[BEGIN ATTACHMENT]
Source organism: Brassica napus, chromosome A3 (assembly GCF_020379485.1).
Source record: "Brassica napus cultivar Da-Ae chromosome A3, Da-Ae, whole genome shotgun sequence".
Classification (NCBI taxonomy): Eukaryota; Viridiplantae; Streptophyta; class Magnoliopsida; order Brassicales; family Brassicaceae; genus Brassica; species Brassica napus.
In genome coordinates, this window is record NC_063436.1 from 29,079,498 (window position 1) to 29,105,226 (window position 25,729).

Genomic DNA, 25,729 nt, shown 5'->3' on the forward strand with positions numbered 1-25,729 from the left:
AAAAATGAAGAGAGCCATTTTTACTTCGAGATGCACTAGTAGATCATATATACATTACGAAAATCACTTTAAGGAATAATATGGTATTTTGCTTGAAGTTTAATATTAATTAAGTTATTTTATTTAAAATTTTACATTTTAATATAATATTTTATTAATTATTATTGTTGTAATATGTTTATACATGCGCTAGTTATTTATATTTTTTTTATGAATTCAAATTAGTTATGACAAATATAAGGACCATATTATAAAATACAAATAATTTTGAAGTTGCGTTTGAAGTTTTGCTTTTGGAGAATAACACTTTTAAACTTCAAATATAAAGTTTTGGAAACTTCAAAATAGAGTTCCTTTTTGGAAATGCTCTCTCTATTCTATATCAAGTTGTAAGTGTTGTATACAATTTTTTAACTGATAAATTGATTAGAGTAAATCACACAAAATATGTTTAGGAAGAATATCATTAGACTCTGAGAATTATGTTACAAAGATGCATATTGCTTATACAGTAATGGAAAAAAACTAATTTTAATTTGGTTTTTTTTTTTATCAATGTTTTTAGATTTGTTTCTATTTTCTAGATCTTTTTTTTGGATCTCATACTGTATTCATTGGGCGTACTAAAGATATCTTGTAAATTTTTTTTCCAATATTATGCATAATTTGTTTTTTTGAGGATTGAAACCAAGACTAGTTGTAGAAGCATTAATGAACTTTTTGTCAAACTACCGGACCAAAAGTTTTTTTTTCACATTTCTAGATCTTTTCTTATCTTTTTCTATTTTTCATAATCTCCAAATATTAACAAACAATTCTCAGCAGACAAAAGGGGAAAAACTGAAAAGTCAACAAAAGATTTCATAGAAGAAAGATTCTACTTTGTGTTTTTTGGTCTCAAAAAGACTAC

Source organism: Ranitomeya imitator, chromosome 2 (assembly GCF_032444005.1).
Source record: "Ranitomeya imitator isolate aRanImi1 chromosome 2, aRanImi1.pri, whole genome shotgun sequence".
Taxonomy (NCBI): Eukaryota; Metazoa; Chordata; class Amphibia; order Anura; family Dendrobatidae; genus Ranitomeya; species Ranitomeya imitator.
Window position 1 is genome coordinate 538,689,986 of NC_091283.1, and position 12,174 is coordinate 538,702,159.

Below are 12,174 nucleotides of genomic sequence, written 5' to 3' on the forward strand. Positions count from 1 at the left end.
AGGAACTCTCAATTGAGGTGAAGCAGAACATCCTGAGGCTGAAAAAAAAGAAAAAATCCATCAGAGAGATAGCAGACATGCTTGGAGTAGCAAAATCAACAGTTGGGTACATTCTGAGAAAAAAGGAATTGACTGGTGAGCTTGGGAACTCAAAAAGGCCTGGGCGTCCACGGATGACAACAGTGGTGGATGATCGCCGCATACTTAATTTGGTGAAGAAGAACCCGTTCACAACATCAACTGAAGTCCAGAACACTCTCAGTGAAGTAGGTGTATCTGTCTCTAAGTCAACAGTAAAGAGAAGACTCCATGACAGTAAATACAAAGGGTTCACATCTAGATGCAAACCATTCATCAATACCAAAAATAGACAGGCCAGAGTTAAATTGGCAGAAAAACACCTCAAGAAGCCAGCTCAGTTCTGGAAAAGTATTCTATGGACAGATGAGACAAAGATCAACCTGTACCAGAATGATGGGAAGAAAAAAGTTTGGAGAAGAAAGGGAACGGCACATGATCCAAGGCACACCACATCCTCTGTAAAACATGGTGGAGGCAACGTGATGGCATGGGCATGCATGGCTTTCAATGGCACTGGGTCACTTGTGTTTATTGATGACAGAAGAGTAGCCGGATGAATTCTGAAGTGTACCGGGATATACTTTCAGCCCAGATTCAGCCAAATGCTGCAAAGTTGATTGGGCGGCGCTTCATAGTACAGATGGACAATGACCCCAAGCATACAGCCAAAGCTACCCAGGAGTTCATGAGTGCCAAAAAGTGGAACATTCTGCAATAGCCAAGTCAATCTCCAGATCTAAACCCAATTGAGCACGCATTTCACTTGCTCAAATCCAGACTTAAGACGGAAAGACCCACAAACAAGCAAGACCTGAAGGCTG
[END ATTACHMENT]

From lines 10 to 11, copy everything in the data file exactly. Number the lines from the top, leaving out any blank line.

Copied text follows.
Window position 1 is genome coordinate 538,689,986 of NC_091283.1, and position 12,174 is coordinate 538,702,159.

Below are 12,174 nucleotides of genomic sequence, written 5' to 3' on the forward strand. Positions count from 1 at the left end.